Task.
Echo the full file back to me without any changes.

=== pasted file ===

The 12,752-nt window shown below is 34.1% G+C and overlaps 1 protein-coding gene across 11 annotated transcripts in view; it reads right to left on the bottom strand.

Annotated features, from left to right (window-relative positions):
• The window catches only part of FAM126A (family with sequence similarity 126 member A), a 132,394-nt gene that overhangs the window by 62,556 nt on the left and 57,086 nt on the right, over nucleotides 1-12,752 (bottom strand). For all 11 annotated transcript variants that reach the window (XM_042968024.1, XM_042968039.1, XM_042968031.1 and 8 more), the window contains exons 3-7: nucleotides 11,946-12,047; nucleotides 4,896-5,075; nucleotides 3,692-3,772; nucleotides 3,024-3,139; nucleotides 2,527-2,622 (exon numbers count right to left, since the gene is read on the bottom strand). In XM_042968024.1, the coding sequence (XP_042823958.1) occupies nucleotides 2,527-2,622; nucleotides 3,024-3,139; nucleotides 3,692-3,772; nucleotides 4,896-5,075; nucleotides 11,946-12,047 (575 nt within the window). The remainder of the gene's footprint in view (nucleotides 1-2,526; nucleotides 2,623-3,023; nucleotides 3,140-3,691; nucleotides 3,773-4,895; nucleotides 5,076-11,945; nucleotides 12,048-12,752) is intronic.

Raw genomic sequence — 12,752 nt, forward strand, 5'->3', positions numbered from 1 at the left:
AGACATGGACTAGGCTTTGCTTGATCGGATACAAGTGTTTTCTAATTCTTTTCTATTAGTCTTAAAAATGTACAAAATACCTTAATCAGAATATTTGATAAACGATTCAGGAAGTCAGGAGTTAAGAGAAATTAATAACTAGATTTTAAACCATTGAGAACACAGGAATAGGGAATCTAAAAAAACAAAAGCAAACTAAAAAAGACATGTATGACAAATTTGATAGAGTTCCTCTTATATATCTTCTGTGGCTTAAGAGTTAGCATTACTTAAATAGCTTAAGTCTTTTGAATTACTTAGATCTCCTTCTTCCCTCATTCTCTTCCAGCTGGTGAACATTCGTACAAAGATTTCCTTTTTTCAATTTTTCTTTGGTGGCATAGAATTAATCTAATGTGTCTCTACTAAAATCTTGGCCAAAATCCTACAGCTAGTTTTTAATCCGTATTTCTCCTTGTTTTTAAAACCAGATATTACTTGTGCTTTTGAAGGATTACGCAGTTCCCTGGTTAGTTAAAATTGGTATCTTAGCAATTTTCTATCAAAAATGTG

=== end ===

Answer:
The 12,752-nt window shown below is 34.1% G+C and overlaps 1 protein-coding gene across 11 annotated transcripts in view; it reads right to left on the bottom strand.

Annotated features, from left to right (window-relative positions):
• The window catches only part of FAM126A (family with sequence similarity 126 member A), a 132,394-nt gene that overhangs the window by 62,556 nt on the left and 57,086 nt on the right, over nucleotides 1-12,752 (bottom strand). For all 11 annotated transcript variants that reach the window (XM_042968024.1, XM_042968039.1, XM_042968031.1 and 8 more), the window contains exons 3-7: nucleotides 11,946-12,047; nucleotides 4,896-5,075; nucleotides 3,692-3,772; nucleotides 3,024-3,139; nucleotides 2,527-2,622 (exon numbers count right to left, since the gene is read on the bottom strand). In XM_042968024.1, the coding sequence (XP_042823958.1) occupies nucleotides 2,527-2,622; nucleotides 3,024-3,139; nucleotides 3,692-3,772; nucleotides 4,896-5,075; nucleotides 11,946-12,047 (575 nt within the window). The remainder of the gene's footprint in view (nucleotides 1-2,526; nucleotides 2,623-3,023; nucleotides 3,140-3,691; nucleotides 3,773-4,895; nucleotides 5,076-11,945; nucleotides 12,048-12,752) is intronic.

Raw genomic sequence — 12,752 nt, forward strand, 5'->3', positions numbered from 1 at the left:
AGACATGGACTAGGCTTTGCTTGATCGGATACAAGTGTTTTCTAATTCTTTTCTATTAGTCTTAAAAATGTACAAAATACCTTAATCAGAATATTTGATAAACGATTCAGGAAGTCAGGAGTTAAGAGAAATTAATAACTAGATTTTAAACCATTGAGAACACAGGAATAGGGAATCTAAAAAAACAAAAGCAAACTAAAAAAGACATGTATGACAAATTTGATAGAGTTCCTCTTATATATCTTCTGTGGCTTAAGAGTTAGCATTACTTAAATAGCTTAAGTCTTTTGAATTACTTAGATCTCCTTCTTCCCTCATTCTCTTCCAGCTGGTGAACATTCGTACAAAGATTTCCTTTTTTCAATTTTTCTTTGGTGGCATAGAATTAATCTAATGTGTCTCTACTAAAATCTTGGCCAAAATCCTACAGCTAGTTTTTAATCCGTATTTCTCCTTGTTTTTAAAACCAGATATTACTTGTGCTTTTGAAGGATTACGCAGTTCCCTGGTTAGTTAAAATTGGTATCTTAGCAATTTTCTATCAAAAATGTG